“You’ve got to put in prison those who deserve to be there,” said Tony Blair this week—criticising the Tories. Of course he doesn’t believe that those who ram through cuts and attack workers should be locked up.
His fury was reserved for justice secretary Kenneth Clarke’s timid proposals to reduce the prison population.
It takes a particularly warped mind to demand jail for others when you are personally involved in some of the greatest crimes of this century—the wars in Iraq and Afghanistan.
Fresh from presiding over the deaths of more than a million people in concert with George Bush, Blair dared to call for the full force of the law against people involved in a Saturday night brawl.
It was therefore a delight that Blair had to cancel a signing of his new book A Journey in London this week for fear of anti-war protests.
The Stop the War Coalition was right to say this was “a big victory” and a sign that Blair cannot go anywhere in public without being confronted with protests about war crimes.
Blair himself tried to brazen it out. “I have decided not to go ahead with the signing as I don’t want the public to be inconvenienced by the inevitable hassle caused by protesters,” he said.
“I know the Metropolitan Police would, as ever, have done a superb job in managing any disruption but I do not wish to impose an extra strain on police resources, simply for a book signing.”
Displaying his unabashed arrogance, Blair added in a statement, “I’m really sorry for those—as ever the majority—who would have come to have their books signed by me in person. I hope they understand.”
A few days earlier in Dublin Blair got a taste of what he would have got in London. Around 500 protesters met him when he arrived at Easons bookshop on O’Connell Street to sign copies of his memoirs.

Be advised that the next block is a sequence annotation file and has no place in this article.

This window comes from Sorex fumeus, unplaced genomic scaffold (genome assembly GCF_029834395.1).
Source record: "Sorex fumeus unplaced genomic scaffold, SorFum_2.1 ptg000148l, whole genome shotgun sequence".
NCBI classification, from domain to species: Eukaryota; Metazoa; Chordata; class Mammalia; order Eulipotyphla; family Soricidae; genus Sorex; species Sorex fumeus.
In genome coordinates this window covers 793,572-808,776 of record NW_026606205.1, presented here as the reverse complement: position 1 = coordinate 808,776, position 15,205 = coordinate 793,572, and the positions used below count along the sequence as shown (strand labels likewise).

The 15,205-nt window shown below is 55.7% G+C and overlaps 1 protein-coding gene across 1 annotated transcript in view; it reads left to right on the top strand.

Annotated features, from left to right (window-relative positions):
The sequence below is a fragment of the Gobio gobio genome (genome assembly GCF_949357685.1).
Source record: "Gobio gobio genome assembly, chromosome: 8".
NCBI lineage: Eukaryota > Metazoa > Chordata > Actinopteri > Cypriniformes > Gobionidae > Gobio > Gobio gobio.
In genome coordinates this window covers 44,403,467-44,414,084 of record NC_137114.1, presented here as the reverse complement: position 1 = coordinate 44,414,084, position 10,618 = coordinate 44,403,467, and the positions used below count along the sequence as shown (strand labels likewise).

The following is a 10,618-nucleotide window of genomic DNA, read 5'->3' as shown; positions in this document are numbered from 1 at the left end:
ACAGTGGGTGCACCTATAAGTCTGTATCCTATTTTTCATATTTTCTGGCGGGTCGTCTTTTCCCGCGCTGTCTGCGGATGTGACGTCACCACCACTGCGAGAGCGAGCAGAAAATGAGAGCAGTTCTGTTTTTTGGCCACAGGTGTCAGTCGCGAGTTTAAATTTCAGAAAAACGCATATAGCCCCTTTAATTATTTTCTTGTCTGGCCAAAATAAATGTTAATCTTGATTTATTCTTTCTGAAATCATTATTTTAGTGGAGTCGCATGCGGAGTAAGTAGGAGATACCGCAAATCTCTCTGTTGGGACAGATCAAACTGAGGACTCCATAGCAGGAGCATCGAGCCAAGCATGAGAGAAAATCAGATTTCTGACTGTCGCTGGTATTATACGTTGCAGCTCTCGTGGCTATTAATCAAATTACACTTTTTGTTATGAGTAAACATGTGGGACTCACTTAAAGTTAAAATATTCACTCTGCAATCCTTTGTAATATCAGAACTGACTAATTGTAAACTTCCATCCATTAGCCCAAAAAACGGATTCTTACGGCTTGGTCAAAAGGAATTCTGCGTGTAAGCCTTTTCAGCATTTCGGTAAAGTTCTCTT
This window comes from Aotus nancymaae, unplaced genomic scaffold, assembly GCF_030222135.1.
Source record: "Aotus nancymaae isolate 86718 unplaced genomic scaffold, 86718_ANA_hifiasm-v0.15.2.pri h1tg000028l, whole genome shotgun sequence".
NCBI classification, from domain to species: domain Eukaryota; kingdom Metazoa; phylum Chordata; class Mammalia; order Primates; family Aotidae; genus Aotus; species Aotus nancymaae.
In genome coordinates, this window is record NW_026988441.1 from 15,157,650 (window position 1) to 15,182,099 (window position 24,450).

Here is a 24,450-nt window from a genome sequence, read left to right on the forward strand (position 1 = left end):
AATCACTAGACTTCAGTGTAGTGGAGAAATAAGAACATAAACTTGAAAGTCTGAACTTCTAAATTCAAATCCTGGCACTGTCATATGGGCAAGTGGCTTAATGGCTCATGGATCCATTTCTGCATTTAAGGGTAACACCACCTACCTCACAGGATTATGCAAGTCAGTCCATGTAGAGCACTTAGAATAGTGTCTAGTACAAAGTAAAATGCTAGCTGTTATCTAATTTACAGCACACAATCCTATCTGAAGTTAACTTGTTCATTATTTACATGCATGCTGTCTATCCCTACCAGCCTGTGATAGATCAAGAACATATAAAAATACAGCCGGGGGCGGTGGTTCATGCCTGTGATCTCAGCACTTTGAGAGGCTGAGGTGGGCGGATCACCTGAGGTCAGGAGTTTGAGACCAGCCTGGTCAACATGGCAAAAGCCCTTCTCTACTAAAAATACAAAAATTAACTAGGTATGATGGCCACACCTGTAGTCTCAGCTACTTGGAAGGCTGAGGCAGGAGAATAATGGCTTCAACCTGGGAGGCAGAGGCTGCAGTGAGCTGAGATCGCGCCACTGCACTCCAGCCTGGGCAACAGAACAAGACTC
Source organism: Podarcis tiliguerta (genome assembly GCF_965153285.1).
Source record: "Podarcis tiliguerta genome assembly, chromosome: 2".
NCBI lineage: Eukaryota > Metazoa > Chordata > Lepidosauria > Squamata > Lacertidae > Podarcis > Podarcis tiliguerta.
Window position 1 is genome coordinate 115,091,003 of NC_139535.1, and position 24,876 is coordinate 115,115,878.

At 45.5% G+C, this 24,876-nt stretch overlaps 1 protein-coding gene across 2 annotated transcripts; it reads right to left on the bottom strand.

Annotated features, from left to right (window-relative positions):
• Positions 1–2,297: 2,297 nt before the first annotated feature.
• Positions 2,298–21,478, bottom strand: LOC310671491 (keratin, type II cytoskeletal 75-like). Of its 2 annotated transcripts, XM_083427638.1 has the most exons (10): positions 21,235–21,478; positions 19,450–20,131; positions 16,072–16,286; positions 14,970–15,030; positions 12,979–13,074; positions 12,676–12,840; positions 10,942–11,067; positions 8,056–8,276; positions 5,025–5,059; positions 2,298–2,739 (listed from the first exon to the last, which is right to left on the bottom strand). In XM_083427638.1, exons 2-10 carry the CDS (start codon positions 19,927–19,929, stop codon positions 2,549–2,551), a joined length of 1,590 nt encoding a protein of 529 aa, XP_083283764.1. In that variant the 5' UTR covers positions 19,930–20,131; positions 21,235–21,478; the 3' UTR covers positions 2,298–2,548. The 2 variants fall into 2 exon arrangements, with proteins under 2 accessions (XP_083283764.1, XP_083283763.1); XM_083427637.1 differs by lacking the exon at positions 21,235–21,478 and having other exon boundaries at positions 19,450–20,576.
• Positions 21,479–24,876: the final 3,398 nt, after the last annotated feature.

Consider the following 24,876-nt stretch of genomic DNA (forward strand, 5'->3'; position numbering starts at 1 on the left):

Protesters screamed “war criminal” and “arrest the butcher Blair” while throwing shoes, eggs, bottles and placards in the direction of Blair as he made a quick dash into the shop.
Demonstrators scuffled with gardai (police) manning the barriers around the shop. Large sections of the city centre had to be closed down as the authorities struggled to contain the protest. In the scuffles a couple of protesters were arrested for getting past the first line of barriers.
As well as gardai, members of the British secret service MI5 and snipers were on site to protect Blair.
“All this to protect a war criminal from anti-war demonstrators,” writes the SWP in Ireland.
Kate O’Sullivan, a Palestine solidarity activist from Cork, got to Blair and attempted to perform a citizen’s arrest. She was tackled by five security guards and ejected from the store.
As Socialist Worker went to press, protesters were preparing to disrupt a party at the Tate Modern to “celebrate” Blair’s book.
The emptiness of US claims that it had ended its war in Iraq were shown on Sunday when US troops helped repel an attack on a military headquarters in Baghdad. This was just five days after the US formally “ended combat operations in Iraq”. A US military spokesperson also said the Iraqi military asked for support from helicopters, drones and explosives experts.
The Stop the War Coalition planned a protest outside the House of Commons on Wednesday this week as parliament prepared to debate Afghanistan.
The latest poll shows that only 7 percent in Britain think the Taliban can be defeated and 72 percent believe the troops should come home. Paul Flynn MP said, “At the moment parliament is not doing its job. The majority of the public would like to see the troops home before Christmas, and Parliament is not reflecting that. The government and all the main politicians are in denial on this. They are divorced from reality.”
For full report and video of Dublin protest, go to www.swp.ie
Afghanistan: Time to Go: national demonstration
Saturday 20 November, 12 noon, central London. Called by Stop the War Coalition, CND, British Muslim Initiative.
For details go to www.stopwar.org.uk